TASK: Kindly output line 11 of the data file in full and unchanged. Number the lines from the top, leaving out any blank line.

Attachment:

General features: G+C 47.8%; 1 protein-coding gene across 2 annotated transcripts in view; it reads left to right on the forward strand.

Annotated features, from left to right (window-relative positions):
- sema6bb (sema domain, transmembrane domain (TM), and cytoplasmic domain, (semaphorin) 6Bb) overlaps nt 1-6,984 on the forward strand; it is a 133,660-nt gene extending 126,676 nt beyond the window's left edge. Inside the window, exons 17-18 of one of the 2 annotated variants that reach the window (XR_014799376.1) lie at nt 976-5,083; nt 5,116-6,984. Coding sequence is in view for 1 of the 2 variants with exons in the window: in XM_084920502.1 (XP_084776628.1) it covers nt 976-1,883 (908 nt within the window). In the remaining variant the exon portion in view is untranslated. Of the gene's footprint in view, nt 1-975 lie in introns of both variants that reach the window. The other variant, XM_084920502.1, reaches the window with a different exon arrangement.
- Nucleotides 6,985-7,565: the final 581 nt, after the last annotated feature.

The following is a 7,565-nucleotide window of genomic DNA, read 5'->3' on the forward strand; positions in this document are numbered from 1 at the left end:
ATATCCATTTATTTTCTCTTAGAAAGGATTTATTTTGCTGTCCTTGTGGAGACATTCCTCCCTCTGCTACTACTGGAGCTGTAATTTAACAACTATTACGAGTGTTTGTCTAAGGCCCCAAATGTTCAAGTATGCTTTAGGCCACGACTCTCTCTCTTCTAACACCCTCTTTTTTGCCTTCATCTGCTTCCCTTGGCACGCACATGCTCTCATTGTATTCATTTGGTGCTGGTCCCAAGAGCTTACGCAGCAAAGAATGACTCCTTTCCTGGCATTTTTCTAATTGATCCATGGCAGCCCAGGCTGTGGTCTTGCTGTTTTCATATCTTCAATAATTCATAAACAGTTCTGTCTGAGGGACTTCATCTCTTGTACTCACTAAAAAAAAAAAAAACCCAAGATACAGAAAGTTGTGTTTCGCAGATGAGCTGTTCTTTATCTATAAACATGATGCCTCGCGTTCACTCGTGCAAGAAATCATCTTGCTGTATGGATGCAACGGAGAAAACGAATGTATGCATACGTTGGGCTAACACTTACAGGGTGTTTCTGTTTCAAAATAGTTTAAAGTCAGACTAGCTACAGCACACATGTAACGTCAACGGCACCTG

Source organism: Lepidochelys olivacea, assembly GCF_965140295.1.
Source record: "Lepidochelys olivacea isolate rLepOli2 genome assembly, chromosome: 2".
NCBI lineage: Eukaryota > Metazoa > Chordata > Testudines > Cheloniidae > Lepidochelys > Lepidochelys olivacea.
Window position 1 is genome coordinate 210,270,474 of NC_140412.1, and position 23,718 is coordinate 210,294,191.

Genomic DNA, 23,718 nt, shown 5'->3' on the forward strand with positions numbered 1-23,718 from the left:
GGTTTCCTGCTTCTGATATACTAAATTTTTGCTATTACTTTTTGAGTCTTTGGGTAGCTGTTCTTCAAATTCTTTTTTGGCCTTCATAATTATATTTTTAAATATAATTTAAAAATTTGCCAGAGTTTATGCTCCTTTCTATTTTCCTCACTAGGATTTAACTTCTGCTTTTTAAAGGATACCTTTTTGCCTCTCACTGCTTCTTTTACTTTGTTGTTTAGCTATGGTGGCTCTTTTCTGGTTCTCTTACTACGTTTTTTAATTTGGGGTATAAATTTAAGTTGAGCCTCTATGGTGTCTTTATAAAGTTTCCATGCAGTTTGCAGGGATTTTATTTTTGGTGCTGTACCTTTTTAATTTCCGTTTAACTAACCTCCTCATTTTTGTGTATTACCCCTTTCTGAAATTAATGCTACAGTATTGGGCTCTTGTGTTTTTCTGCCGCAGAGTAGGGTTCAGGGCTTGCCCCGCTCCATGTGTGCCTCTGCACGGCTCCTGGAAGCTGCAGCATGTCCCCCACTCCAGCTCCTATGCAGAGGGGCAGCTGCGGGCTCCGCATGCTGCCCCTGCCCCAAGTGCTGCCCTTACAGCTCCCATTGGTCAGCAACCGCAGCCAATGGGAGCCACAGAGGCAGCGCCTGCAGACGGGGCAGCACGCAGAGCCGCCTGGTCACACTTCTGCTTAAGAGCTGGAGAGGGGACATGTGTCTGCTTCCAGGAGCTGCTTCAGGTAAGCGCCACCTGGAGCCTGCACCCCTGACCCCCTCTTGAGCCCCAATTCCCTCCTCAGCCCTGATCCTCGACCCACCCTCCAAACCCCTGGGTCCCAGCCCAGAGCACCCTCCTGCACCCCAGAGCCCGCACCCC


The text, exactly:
Genomic DNA, 23,718 nt, shown 5'->3' on the forward strand with positions numbered 1-23,718 from the left: